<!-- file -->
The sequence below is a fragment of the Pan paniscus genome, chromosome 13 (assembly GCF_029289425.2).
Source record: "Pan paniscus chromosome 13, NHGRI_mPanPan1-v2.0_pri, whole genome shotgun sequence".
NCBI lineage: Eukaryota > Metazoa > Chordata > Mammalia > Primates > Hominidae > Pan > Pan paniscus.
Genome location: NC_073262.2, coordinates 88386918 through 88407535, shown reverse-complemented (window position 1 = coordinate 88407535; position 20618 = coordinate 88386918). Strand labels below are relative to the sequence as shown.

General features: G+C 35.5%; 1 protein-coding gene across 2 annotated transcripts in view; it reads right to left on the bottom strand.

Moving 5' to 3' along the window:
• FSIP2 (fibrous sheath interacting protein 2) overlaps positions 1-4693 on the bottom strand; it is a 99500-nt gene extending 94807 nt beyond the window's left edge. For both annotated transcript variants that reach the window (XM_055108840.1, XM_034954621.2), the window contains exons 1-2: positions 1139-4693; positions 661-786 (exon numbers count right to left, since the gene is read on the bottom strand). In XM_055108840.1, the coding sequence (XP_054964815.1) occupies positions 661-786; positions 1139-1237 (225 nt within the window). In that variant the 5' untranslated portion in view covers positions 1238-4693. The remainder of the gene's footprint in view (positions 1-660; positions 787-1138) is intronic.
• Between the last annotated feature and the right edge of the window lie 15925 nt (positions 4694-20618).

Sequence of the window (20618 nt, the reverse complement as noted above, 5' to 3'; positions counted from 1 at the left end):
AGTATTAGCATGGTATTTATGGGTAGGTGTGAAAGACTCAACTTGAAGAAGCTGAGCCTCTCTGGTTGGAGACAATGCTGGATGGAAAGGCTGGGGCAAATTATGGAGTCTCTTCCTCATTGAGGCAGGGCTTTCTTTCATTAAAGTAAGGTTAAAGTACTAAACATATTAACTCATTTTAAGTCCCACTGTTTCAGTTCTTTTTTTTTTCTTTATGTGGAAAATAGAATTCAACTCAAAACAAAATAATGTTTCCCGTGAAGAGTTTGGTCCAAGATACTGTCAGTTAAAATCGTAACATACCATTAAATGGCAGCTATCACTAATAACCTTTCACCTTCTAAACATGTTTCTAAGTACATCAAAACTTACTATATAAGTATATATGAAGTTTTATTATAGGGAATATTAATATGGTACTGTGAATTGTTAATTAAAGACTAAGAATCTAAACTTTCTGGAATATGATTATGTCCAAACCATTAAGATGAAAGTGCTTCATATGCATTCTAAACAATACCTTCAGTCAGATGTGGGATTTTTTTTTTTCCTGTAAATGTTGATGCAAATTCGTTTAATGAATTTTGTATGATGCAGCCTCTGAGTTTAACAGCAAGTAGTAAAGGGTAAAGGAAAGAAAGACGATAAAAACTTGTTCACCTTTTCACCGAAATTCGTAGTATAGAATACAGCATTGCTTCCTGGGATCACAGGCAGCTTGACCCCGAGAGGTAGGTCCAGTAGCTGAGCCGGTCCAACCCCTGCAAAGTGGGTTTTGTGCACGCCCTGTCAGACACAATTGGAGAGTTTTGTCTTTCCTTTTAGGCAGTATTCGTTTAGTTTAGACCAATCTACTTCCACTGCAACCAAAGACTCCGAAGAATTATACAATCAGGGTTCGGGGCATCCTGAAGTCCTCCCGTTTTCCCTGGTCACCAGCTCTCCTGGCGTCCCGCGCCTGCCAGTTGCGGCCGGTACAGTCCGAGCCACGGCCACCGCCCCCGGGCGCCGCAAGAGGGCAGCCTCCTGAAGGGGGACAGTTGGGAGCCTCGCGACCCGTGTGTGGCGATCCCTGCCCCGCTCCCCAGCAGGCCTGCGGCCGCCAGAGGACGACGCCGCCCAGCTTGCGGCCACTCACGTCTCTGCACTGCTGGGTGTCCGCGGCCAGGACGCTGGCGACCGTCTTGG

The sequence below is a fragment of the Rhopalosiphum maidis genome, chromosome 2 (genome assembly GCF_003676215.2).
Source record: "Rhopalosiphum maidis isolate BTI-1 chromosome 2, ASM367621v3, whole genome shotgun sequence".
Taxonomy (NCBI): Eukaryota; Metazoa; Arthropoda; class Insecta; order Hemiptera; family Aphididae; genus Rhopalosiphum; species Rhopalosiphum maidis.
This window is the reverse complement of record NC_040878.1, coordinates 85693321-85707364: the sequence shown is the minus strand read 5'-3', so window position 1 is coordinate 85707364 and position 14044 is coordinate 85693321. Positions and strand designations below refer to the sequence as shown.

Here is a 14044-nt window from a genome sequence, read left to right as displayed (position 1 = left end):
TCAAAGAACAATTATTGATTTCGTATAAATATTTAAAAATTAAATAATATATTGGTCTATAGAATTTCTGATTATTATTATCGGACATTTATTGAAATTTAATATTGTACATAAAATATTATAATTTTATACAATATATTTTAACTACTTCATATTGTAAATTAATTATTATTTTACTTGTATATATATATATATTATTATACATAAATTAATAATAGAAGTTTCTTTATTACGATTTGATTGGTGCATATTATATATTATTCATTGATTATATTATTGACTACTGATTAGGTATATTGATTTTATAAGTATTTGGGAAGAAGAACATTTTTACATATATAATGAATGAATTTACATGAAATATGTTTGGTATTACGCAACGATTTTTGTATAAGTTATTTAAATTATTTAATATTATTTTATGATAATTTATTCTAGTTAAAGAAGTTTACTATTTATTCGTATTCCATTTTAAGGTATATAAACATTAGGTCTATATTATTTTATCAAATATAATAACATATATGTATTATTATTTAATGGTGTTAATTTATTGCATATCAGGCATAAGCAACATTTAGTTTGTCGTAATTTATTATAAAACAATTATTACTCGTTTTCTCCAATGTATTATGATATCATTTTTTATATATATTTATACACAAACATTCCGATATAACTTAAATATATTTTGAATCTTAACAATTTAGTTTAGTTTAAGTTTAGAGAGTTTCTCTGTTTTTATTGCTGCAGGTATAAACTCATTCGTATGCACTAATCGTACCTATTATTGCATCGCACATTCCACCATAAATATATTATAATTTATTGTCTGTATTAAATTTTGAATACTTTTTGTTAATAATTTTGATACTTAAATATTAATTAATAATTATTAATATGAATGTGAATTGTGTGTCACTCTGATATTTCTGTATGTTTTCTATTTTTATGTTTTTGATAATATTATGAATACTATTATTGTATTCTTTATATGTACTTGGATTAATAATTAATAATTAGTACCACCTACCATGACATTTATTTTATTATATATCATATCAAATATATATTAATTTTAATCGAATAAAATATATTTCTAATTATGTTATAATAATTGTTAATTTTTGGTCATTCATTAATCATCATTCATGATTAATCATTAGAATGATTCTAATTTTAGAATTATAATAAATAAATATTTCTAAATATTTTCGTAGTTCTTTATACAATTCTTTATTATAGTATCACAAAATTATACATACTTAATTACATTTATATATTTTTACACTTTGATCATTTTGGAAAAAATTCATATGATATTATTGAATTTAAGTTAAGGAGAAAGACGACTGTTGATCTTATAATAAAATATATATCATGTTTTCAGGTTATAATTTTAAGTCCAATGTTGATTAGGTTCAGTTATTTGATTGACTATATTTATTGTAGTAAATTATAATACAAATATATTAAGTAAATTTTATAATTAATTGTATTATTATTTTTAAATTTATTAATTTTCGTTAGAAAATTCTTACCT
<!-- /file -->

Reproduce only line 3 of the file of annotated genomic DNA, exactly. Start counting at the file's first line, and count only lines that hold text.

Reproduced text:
NCBI lineage: Eukaryota > Metazoa > Chordata > Mammalia > Primates > Hominidae > Pan > Pan paniscus.